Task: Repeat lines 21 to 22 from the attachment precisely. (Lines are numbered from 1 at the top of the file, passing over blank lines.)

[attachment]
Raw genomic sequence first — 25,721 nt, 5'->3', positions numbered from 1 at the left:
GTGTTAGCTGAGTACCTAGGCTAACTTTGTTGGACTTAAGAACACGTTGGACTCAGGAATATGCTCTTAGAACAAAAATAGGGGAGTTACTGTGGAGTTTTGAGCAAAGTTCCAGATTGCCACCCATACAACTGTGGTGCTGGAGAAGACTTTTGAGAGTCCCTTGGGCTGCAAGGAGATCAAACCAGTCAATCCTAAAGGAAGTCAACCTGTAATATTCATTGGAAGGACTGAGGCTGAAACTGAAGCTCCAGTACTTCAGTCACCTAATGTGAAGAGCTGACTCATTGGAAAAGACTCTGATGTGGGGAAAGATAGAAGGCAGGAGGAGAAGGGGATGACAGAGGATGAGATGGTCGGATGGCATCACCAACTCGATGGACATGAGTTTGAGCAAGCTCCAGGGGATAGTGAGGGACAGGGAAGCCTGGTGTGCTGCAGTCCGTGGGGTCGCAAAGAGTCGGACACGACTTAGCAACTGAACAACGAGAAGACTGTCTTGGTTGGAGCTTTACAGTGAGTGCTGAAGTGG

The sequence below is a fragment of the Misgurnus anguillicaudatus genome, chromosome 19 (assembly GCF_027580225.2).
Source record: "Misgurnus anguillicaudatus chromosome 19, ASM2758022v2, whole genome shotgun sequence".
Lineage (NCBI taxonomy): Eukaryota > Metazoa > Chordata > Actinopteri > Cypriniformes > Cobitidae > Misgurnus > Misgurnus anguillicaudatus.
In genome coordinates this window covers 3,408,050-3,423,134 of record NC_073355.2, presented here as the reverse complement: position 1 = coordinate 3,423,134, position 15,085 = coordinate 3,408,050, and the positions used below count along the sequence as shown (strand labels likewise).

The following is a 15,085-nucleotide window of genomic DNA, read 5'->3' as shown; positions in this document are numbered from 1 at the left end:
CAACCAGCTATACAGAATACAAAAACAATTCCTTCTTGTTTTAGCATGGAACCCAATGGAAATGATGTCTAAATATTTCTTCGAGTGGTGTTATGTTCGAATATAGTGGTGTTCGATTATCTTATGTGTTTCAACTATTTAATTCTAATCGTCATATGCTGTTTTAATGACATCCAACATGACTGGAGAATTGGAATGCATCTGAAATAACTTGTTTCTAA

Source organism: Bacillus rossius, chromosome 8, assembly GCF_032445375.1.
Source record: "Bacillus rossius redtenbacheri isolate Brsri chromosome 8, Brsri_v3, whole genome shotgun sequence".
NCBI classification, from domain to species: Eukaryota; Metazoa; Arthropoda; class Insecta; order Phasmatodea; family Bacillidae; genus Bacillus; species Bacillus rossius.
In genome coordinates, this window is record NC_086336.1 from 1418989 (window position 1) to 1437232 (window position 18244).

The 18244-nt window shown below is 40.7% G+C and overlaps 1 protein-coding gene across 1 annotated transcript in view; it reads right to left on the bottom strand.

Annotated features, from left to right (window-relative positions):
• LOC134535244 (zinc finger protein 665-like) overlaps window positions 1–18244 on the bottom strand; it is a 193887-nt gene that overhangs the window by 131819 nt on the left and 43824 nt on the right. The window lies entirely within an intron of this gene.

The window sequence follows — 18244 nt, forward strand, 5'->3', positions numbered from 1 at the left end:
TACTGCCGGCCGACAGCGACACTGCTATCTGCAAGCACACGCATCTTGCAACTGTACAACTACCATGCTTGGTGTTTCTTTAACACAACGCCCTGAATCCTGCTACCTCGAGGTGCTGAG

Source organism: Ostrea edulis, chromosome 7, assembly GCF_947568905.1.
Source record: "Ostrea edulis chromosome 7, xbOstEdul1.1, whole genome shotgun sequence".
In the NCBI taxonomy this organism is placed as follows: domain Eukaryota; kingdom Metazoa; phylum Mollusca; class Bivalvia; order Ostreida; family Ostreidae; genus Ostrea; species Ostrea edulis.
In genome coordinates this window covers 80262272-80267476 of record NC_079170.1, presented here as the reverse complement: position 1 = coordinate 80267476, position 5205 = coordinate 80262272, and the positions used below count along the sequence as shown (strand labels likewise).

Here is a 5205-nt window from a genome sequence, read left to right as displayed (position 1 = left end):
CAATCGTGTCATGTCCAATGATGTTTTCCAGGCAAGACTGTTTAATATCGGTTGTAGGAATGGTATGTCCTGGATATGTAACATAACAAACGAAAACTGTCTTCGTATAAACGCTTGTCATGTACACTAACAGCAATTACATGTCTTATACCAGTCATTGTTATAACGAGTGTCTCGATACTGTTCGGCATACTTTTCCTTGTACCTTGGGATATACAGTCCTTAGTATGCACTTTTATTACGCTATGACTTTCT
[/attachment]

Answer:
In genome coordinates this window covers 80262272-80267476 of record NC_079170.1, presented here as the reverse complement: position 1 = coordinate 80267476, position 5205 = coordinate 80262272, and the positions used below count along the sequence as shown (strand labels likewise).

Here is a 5205-nt window from a genome sequence, read left to right as displayed (position 1 = left end):